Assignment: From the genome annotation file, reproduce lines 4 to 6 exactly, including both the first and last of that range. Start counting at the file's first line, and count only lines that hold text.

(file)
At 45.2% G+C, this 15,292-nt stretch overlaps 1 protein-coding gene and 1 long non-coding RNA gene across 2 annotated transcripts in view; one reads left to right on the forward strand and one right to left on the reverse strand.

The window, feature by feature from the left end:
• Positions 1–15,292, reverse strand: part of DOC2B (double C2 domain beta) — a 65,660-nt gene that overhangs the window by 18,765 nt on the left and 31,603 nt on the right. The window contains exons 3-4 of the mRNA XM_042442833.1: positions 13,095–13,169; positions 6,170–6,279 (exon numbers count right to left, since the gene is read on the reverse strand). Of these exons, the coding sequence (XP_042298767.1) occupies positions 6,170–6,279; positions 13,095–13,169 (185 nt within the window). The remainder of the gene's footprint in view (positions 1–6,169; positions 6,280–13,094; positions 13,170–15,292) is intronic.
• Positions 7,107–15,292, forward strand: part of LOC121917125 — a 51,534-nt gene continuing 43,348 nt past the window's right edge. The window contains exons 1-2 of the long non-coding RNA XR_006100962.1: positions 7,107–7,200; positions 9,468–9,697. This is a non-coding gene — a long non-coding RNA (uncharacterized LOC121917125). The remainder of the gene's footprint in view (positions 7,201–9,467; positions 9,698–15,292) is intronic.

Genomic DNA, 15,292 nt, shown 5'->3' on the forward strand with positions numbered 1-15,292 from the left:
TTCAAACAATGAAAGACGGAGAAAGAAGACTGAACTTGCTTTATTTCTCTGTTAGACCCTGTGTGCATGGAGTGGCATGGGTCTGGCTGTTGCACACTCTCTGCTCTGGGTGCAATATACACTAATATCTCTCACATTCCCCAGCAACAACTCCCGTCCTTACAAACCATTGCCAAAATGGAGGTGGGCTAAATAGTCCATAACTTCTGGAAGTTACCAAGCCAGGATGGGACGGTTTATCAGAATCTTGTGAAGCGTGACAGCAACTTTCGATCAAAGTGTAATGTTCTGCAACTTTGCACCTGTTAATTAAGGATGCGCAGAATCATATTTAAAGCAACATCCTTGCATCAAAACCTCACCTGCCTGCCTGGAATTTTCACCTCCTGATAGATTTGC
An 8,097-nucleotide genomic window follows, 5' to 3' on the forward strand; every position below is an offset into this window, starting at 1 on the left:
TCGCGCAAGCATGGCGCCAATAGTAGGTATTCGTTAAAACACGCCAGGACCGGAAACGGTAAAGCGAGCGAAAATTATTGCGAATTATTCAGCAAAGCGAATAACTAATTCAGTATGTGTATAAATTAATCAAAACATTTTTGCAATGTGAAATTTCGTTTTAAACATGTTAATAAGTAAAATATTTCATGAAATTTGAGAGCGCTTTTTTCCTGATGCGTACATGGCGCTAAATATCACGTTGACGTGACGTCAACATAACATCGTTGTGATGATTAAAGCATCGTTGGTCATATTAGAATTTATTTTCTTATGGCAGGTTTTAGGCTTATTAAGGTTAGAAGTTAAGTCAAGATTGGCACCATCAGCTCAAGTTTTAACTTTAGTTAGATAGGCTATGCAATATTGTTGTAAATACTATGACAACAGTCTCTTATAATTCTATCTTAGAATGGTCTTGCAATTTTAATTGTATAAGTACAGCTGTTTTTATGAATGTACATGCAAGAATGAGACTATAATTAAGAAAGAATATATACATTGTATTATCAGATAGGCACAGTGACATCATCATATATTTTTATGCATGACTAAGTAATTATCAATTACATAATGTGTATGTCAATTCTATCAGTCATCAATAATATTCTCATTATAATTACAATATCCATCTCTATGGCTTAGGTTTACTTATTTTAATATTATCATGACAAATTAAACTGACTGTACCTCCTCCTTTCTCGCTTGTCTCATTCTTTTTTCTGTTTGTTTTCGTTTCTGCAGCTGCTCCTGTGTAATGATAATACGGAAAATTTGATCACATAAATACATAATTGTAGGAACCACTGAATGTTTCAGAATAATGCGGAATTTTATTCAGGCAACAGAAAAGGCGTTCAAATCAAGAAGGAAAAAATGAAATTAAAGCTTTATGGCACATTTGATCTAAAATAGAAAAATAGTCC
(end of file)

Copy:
• Positions 7,107–15,292, forward strand: part of LOC121917125 — a 51,534-nt gene continuing 43,348 nt past the window's right edge. The window contains exons 1-2 of the long non-coding RNA XR_006100962.1: positions 7,107–7,200; positions 9,468–9,697. This is a non-coding gene — a long non-coding RNA (uncharacterized LOC121917125). The remainder of the gene's footprint in view (positions 7,201–9,467; positions 9,698–15,292) is intronic.

Genomic DNA, 15,292 nt, shown 5'->3' on the forward strand with positions numbered 1-15,292 from the left:
TTCAAACAATGAAAGACGGAGAAAGAAGACTGAACTTGCTTTATTTCTCTGTTAGACCCTGTGTGCATGGAGTGGCATGGGTCTGGCTGTTGCACACTCTCTGCTCTGGGTGCAATATACACTAATATCTCTCACATTCCCCAGCAACAACTCCCGTCCTTACAAACCATTGCCAAAATGGAGGTGGGCTAAATAGTCCATAACTTCTGGAAGTTACCAAGCCAGGATGGGACGGTTTATCAGAATCTTGTGAAGCGTGACAGCAACTTTCGATCAAAGTGTAATGTTCTGCAACTTTGCACCTGTTAATTAAGGATGCGCAGAATCATATTTAAAGCAACATCCTTGCATCAAAACCTCACCTGCCTGCCTGGAATTTTCACCTCCTGATAGATTTGC